1) Know who you are dealing with –  The birth of the Internet and e-commerce resulted in a truly global market place. There is no where in the world you can’t shop. So your retailer may be in another country. Consider these things, is the name recognizable like Amazon.com or Walmart.com? These companies have solid reputations.  But sometimes you have to establish the identity of the smaller less known online retailers. So make sure to investigate the name and company registration details here in the U.S. Make sure you have a way to contact the company. Look for an an e-mail, postal address and telephone number and know definitely where the company’s headquarters is based. If you can’t find this information something is wrong. And test the companies response by sending them an email asking questions about their products or services. Did they respond quickly? Was the response acceptable and professional? And here is something else to look for, how is their English? Is it acceptable or poorly written with spelling and grammar errors. That’s a tip off that you need to investigate further. And finally check their online reputation by using the Better Business Bureau website. You can also visit websites like Scamadviser.com. This website allows you to enter the website address and get a fast review of the sites credibility.

2) Check their reputation –An online retailer may have a legitimate business but that doesn’t mean he has satisfied customers. Lets be real, some places will tell you all sales are final. And customer satisfaction is not a priority. So make sure you investigate the companies reputation thoroughly. Again the BBB is a good place to start. What is their return policy? Check online for customer feedback and issues. Are they rated highly by customers?

3) Understand billing, guarantees and delivery before you buy anything –  Be wary of hidden costs and payment details before sending credit card details. Keep an eye out for and calculate these costs into your purchase.

  • Packaging costs
  • Delivery costs
  • Know if you will be billed before or after the product or service is delivered.
  • Can you track the item from purchase to delivery to your door? This is crucial for more expensive items. The ability to electronically track your purchase adds to the companies reputation and credibility.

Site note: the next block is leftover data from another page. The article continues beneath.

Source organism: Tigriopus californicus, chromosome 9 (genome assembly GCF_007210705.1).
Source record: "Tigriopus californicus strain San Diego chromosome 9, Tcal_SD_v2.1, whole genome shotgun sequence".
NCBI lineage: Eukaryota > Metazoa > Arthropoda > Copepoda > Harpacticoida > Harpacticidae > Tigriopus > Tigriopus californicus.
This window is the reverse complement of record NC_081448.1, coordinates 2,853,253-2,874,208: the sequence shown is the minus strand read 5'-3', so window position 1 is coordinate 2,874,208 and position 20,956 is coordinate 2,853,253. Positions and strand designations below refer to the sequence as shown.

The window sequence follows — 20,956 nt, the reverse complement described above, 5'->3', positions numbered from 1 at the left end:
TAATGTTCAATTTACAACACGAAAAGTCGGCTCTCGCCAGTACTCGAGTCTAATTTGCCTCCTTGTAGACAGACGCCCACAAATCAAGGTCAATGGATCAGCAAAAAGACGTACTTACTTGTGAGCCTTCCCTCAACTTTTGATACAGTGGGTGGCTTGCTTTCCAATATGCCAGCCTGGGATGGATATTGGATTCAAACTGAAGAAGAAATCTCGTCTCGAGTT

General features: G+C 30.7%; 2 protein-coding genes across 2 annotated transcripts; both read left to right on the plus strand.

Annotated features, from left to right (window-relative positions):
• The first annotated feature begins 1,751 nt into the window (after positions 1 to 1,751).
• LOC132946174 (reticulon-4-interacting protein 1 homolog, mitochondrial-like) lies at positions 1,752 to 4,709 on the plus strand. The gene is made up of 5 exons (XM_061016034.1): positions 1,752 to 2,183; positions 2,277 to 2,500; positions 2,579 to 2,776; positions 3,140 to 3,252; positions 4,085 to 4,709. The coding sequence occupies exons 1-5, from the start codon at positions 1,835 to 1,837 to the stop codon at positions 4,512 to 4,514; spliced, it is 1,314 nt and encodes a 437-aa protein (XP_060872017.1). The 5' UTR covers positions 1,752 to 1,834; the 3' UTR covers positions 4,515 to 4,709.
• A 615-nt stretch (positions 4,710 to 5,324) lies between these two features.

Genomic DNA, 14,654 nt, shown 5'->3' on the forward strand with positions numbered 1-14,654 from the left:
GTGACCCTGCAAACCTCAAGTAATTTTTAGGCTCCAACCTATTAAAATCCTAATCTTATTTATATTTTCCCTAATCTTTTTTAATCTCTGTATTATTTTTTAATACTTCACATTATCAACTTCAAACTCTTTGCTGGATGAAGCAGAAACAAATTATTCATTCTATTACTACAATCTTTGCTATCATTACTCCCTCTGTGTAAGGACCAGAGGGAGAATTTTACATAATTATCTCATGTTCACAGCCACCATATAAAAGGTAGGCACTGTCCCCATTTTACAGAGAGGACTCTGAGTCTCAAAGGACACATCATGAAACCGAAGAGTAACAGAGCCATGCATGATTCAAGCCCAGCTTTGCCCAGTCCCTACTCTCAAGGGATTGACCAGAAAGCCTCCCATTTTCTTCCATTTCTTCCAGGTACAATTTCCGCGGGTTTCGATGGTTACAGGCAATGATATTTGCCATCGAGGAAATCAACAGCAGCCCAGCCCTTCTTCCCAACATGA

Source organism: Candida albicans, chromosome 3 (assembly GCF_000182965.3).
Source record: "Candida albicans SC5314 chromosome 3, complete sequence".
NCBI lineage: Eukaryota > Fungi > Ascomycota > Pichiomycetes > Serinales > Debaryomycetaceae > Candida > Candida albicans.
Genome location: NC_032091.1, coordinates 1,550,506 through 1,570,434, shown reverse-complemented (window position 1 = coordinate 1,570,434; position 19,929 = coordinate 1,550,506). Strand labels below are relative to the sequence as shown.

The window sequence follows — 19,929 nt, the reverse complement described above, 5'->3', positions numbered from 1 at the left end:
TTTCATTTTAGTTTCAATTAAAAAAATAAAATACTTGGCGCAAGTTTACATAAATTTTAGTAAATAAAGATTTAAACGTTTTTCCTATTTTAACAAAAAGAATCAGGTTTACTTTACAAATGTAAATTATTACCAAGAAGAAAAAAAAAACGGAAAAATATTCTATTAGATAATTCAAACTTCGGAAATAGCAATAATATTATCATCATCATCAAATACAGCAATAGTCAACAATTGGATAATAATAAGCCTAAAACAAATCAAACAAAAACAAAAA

• Does the product come with a guarantee against defects, functioning, appearance and quality?
  • What is the return policy? Throughly read the information on the site about cancellations, returns and refunds. Print a copy.
  • Who pays if the item is returned? Postage, fees etc.
  • If there is a cooling off  or grace period for expensive items. Some retailers will actually give you a ‘regret’ period, usually 48 hours, where you can cancel or return a really expensive purchase.

 4) Thoroughly review the site’s privacy and security policy. Reputable retailers are open about their data collection. Somewhere on the website they will outline exactly what data they collect from you and what they do with it. Many will display a web-seal of  approval or trust mark such as Trust-e that sets standards for the treatment of your information. Research this privacy policy to understand how the company will use your information after your purchase. Some companies will use your information to email you with updates, to inquire about your level of satisfaction, or offer you other products or deals. Some retailers also sell your information to third parties. That’s where your email spam comes from.  Ultimately you must decide what much information you are prepared to give. But the problem with that is that you do not always get that information upfront. Or you may have no choice in the matter. Except to shop elsewhere and that is definitely a powerful message. If you really want to make an impact simply email the company and tell the you didn’t buy from them because of their privacy policy.